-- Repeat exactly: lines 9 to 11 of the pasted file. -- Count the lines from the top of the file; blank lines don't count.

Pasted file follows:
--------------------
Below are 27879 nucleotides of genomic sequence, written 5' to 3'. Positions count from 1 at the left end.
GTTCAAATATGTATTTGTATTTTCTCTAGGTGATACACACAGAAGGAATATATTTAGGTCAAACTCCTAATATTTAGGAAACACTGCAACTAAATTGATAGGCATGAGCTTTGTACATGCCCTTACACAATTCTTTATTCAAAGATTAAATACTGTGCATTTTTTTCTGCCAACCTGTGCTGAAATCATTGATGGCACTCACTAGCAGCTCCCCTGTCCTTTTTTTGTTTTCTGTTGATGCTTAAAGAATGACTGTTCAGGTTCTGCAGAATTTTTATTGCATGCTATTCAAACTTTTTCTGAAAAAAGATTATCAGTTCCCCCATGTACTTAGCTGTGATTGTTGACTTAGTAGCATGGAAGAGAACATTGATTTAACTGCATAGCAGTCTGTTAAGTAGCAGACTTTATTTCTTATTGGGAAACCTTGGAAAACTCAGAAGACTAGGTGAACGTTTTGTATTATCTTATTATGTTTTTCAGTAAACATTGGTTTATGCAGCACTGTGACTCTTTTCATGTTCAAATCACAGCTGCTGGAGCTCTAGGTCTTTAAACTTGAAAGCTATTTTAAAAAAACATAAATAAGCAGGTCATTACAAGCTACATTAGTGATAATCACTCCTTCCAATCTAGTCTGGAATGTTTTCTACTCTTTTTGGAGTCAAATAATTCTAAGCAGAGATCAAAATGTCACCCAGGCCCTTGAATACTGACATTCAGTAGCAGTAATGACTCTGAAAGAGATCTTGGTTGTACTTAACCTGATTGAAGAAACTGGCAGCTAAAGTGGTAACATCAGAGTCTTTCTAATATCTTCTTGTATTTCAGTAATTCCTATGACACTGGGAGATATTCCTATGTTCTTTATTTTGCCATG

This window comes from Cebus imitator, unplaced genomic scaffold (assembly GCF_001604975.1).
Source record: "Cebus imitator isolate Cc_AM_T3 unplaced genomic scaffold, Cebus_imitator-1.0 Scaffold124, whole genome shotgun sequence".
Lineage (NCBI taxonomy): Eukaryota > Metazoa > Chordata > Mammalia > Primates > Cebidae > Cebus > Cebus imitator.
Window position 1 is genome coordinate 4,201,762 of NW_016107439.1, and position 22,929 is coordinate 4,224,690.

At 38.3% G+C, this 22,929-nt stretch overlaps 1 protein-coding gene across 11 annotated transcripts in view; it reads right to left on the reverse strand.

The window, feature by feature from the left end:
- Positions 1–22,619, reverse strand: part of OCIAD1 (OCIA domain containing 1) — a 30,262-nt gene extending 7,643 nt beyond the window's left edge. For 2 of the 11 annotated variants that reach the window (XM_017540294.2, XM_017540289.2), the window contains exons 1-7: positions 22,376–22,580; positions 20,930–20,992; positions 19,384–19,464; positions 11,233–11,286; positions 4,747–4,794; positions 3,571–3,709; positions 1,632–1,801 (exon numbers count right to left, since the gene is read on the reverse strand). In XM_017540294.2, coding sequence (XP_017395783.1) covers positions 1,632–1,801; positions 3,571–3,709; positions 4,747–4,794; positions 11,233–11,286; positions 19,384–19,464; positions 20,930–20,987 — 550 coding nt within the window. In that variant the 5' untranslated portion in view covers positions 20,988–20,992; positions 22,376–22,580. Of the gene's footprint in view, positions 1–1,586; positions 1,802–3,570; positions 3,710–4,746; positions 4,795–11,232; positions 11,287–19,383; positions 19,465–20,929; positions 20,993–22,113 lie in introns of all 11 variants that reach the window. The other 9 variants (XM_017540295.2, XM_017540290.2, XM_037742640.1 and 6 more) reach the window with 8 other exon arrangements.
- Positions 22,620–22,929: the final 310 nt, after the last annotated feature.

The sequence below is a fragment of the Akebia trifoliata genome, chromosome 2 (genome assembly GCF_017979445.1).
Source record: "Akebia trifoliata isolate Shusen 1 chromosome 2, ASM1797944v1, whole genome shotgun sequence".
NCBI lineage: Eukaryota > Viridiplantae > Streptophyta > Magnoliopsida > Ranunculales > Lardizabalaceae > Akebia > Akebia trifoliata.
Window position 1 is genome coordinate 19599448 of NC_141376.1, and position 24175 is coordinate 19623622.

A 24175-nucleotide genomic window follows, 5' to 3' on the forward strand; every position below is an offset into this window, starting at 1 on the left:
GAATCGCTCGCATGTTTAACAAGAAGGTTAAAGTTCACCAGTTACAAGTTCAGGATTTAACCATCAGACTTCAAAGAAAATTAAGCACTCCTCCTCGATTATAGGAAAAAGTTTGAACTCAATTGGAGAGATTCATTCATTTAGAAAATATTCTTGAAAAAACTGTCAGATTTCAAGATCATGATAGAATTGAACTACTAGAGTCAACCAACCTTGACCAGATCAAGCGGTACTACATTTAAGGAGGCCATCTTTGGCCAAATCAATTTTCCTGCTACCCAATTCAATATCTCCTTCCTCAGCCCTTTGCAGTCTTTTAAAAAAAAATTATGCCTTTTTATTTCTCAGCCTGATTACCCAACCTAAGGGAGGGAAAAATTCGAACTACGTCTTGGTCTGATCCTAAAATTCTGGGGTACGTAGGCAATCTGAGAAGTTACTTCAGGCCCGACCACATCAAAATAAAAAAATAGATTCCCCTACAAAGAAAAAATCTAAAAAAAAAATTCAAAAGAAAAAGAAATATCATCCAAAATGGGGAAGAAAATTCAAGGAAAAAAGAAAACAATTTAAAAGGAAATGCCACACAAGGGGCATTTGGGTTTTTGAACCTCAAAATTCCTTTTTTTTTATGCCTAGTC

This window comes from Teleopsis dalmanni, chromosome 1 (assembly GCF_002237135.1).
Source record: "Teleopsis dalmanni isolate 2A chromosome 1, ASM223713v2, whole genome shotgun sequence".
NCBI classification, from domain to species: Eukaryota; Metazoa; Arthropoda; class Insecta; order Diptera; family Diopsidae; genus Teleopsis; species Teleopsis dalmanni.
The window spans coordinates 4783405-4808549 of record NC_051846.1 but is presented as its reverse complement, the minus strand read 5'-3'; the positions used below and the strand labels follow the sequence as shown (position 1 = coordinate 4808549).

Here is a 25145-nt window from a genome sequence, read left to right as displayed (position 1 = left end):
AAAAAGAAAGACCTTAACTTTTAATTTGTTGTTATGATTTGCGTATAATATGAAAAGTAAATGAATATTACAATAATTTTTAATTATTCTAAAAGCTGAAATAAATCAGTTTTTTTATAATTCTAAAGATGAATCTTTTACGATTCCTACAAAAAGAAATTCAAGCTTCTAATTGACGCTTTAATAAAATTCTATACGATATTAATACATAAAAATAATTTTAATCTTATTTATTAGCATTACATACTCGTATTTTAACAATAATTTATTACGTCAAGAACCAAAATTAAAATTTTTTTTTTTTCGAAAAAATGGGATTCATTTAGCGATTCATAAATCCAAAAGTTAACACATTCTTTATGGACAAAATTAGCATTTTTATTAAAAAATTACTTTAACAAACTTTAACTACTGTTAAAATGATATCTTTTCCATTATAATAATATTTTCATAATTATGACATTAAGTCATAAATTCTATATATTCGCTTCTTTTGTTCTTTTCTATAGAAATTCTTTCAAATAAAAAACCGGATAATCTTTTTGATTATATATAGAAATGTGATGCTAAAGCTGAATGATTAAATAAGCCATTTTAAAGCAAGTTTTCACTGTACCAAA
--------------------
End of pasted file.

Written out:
- Positions 1–22,619, reverse strand: part of OCIAD1 (OCIA domain containing 1) — a 30,262-nt gene extending 7,643 nt beyond the window's left edge. For 2 of the 11 annotated variants that reach the window (XM_017540294.2, XM_017540289.2), the window contains exons 1-7: positions 22,376–22,580; positions 20,930–20,992; positions 19,384–19,464; positions 11,233–11,286; positions 4,747–4,794; positions 3,571–3,709; positions 1,632–1,801 (exon numbers count right to left, since the gene is read on the reverse strand). In XM_017540294.2, coding sequence (XP_017395783.1) covers positions 1,632–1,801; positions 3,571–3,709; positions 4,747–4,794; positions 11,233–11,286; positions 19,384–19,464; positions 20,930–20,987 — 550 coding nt within the window. In that variant the 5' untranslated portion in view covers positions 20,988–20,992; positions 22,376–22,580. Of the gene's footprint in view, positions 1–1,586; positions 1,802–3,570; positions 3,710–4,746; positions 4,795–11,232; positions 11,287–19,383; positions 19,465–20,929; positions 20,993–22,113 lie in introns of all 11 variants that reach the window. The other 9 variants (XM_017540295.2, XM_017540290.2, XM_037742640.1 and 6 more) reach the window with 8 other exon arrangements.
- Positions 22,620–22,929: the final 310 nt, after the last annotated feature.

The sequence below is a fragment of the Akebia trifoliata genome, chromosome 2 (genome assembly GCF_017979445.1).